FIG. 2 illustrates an alternative voltage generating stage for use in conjunction with the remainder of the circuit shown in FIG. 1. That is, instead of coupling transistors 24 and 26 to node A as is shown in FIG. 1, node A is coupled to the source of a P-channel field effect transistor 48 which has a drain coupled to VDD and a source coupled to node A and to the first terminal of a capacitor 50. The second terminal of capacitor 50 is coupled to ground as is the gate electrode of transistor 48. Using this arrangement, the only current flowing in the circuit will be switching current during linear operation of the circuit or charging current during VDD rise and fall times for charging and discharging the capacitors. At all other times, only leakage current flows which is a function of the process by which the circuit was manufactured. Thus, there is virtually no current flow during stand-by operation resulting in a super low power circuit. Secondly, the resulting circuit occupies very little silicon area, even less than the one shown in FIG. 1.

The above description is given by way of example only. Changes in form and details may be made by one skilled in the art without departing from the scope of the invention as defined by the appended claims.

Patent Citations
Cited PatentFiling datePublication dateApplicantTitle
US4591745 *Jan 16, 1984May 27, 1986Itt CorporationPower-on reset pulse generator
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US4698531 *Jul 15, 1986Oct 6, 1987The General Electric Company, P.L.C.Power-on reset circuit
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Referenced by
Citing PatentFiling datePublication dateApplicantTitle
US4885476 *Mar 6, 1989Dec 5, 1989Motorola, Inc.Power-on reset circuit
US4902907 *Nov 16, 1988Feb 20, 1990Fujitsu LimitedReset signal generating circuit
US4970408 *Oct 30, 1989Nov 13, 1990Motorola, Inc.CMOS power-on reset circuit
US4985641 *Feb 24, 1989Jan 15, 1991Mitsubishi Denki Kabushiki KaishaSemiconductor integrated circuit device having selectable operational functions
US5008566 *Nov 30, 1989Apr 16, 1991Nec CorporationPower supply voltage drop detection circuit for use in EEPROM memory
US5027006 *Dec 21, 1989Jun 25, 1991Sgs-Thomson Microelectronics S.A.Circuit for detecting a supply voltage drop and for resetting an initialization circuit
US5030845 *Oct 2, 1989Jul 9, 1991Texas Instruments IncorporatedPower-up pulse generator circuit
US5121015 *Nov 14, 1990Jun 9, 1992Zenith Electronics CorporationVoltage controlled delay element
US5130569 *Mar 12, 1991Jul 14, 1992Harris CorporationPower-on reset circuit
US5136181 *Sep 26, 1991Aug 4, 1992Nec CorporationPower-on-reset circuit
US5148051 *Dec 14, 1990Sep 15, 1992Dallas Semiconductor CorporationPower up circuit
US5159206 *Jul 31, 1990Oct 27, 1992Tsay Ching YuhPower up reset circuit
US5160863 *Jun 30, 1989Nov 3, 1992Dallas Semiconductor CorporationDelay circuit using primarily a transistor's parasitic capacitance
US5300840 *Nov 23, 1992Apr 5, 1994Sgs-Thomson Microelectronics, S.A.Redundancy fuse reading circuit for integrated memory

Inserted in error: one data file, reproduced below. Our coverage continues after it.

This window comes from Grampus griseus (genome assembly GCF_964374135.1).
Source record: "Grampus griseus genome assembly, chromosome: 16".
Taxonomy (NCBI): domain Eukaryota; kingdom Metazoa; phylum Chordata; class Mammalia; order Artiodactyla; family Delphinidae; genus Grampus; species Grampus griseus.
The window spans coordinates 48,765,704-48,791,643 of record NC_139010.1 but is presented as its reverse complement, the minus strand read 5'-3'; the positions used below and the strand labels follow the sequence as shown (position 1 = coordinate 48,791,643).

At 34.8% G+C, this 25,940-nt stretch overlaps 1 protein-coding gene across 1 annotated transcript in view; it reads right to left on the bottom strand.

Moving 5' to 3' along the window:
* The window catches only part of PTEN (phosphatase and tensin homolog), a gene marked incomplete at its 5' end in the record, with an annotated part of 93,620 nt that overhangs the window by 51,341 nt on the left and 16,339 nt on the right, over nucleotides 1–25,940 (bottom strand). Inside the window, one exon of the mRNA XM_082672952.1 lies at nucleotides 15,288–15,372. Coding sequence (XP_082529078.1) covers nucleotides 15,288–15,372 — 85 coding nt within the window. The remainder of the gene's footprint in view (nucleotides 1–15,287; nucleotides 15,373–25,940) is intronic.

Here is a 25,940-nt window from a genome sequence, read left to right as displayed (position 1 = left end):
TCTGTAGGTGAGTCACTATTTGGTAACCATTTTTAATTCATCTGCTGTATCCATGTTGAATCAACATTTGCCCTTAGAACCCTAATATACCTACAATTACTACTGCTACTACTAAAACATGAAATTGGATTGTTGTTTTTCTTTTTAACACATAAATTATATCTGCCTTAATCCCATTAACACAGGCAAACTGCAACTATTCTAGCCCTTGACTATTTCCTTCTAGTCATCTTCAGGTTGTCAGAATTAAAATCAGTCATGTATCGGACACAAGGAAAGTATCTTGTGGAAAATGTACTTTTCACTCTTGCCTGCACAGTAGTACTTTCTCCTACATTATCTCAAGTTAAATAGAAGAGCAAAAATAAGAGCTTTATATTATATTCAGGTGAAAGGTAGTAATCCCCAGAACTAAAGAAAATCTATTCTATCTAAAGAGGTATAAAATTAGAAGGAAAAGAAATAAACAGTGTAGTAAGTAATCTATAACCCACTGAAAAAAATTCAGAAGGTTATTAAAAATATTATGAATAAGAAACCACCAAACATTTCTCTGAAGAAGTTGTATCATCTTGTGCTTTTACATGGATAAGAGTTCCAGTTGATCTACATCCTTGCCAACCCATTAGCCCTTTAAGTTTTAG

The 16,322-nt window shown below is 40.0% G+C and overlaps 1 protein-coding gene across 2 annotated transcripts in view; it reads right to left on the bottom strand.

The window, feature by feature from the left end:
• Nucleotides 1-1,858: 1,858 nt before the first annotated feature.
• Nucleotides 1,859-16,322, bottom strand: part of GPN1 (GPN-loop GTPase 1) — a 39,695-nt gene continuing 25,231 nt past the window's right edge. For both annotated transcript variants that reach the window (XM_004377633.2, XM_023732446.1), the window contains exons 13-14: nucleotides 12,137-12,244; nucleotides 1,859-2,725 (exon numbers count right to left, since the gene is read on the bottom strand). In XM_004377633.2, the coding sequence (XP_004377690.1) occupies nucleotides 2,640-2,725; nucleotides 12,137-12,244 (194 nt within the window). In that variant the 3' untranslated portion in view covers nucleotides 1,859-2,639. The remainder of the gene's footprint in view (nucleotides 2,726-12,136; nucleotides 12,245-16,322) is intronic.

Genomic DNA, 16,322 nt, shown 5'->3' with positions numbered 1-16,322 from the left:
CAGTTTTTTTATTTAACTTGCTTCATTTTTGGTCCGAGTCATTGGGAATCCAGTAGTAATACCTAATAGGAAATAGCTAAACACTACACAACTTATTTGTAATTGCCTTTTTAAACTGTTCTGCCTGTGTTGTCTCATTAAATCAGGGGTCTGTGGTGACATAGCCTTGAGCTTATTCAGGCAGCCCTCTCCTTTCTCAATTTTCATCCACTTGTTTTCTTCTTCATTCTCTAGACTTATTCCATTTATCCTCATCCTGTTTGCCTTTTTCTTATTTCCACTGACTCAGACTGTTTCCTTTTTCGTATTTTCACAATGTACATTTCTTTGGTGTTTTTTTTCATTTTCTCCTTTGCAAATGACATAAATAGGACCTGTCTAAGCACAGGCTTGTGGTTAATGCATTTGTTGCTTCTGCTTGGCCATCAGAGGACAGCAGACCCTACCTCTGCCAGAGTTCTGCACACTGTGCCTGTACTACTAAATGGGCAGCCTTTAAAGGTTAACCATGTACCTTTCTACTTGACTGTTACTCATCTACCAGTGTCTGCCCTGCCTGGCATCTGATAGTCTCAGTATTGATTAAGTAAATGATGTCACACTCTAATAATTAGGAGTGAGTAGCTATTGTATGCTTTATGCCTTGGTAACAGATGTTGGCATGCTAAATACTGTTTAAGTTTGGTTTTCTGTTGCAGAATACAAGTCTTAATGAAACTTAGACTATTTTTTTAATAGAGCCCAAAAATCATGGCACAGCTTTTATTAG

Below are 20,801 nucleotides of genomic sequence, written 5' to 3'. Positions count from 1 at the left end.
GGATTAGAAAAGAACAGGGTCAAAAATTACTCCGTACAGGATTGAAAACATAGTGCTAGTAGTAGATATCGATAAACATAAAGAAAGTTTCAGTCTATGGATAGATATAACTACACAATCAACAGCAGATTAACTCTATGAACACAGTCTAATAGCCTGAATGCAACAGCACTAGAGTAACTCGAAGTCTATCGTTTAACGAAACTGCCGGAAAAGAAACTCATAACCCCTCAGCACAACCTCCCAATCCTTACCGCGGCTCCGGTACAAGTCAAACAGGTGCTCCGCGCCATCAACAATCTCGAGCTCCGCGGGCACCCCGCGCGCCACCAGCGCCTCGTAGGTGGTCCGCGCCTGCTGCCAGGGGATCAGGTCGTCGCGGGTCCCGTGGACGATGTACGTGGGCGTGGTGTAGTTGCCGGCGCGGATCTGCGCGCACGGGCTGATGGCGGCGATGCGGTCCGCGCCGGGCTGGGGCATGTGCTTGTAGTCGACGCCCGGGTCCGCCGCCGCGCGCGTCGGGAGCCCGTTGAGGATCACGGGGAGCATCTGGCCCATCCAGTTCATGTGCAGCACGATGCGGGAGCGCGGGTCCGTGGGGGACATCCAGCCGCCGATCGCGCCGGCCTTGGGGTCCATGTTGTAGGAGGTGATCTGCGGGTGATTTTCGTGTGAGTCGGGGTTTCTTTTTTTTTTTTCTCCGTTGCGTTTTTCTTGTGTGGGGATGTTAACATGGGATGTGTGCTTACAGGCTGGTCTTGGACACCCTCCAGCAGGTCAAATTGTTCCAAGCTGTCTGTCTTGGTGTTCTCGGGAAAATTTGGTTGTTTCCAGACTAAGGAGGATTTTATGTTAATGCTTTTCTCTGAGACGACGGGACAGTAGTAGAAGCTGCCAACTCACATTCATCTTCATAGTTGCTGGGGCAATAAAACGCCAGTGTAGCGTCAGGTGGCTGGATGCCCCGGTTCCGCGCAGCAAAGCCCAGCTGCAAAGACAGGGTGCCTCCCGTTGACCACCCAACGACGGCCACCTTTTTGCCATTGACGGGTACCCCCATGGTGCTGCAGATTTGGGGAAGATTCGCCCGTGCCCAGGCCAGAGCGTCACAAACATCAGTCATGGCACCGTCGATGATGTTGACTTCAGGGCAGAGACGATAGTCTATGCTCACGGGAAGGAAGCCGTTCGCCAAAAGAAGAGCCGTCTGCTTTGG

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US7602225Jul 27, 2007Oct 13, 2009Stmicroelectronics S.R.L.Power on reset circuit for a digital device including an on-chip voltage down converter
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US20040212409 *Apr 22, 2004Oct 28, 2004Tetsuya AkamatsuPower-on reset circuit
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Classifications
U.S. Classification327/143
International ClassificationH03K17/22
Cooperative ClassificationH03K17/223
European ClassificationH03K17/22B
Legal Events
DateCodeEventDescription
Nov 9, 1987ASAssignment
Owner name: MOTOROLA, INC., SCHAUMBURG, ILLINOIS, A CORP. OF D
Free format text: ASSIGNMENT OF ASSIGNORS INTEREST.;ASSIGNOR:MAHABADI, JOHN K.;REEL/FRAME:004812/0374
Effective date: 19871106
May 21, 1992FPAYFee payment
Year of fee payment: 4
May 10, 1996FPAYFee payment
Year of fee payment: 8
Aug 30, 2000FPAYFee payment
Year of fee payment: 12
May 7, 2004ASAssignment
Owner name: FREESCALE SEMICONDUCTOR, INC., TEXAS
Free format text: ASSIGNMENT OF ASSIGNORS INTEREST;ASSIGNOR:MOTOROLA, INC.;REEL/FRAME:015698/0657
Effective date: 20040404
Owner name: FREESCALE SEMICONDUCTOR, INC.,TEXAS
Free format text: ASSIGNMENT OF ASSIGNORS INTEREST;ASSIGNOR:MOTOROLA, INC.;REEL/FRAME:015698/0657
Effective date: 20040404
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Owner name: CITIBANK, N.A. AS COLLATERAL AGENT, NEW YORK
Free format text: SECURITY AGREEMENT;ASSIGNORS:FREESCALE SEMICONDUCTOR, INC.;FREESCALE ACQUISITION CORPORATION;FREESCALE ACQUISITION HOLDINGS CORP.;AND OTHERS;REEL/FRAME:018855/0129
Effective date: 20061201
Owner name: CITIBANK, N.A. AS COLLATERAL AGENT,NEW YORK
Free format text: SECURITY AGREEMENT;ASSIGNORS:FREESCALE SEMICONDUCTOR, INC.;FREESCALE ACQUISITION CORPORATION;FREESCALE ACQUISITION HOLDINGS CORP.;AND OTHERS;REEL/FRAME:018855/0129
Effective date: 20061201
Dec 21, 2015ASAssignment
Owner name: FREESCALE SEMICONDUCTOR, INC., TEXAS
Free format text: PATENT RELEASE;ASSIGNOR:CITIBANK, N.A., AS COLLATERAL AGENT;REEL/FRAME:037354/0225
Effective date: 20151207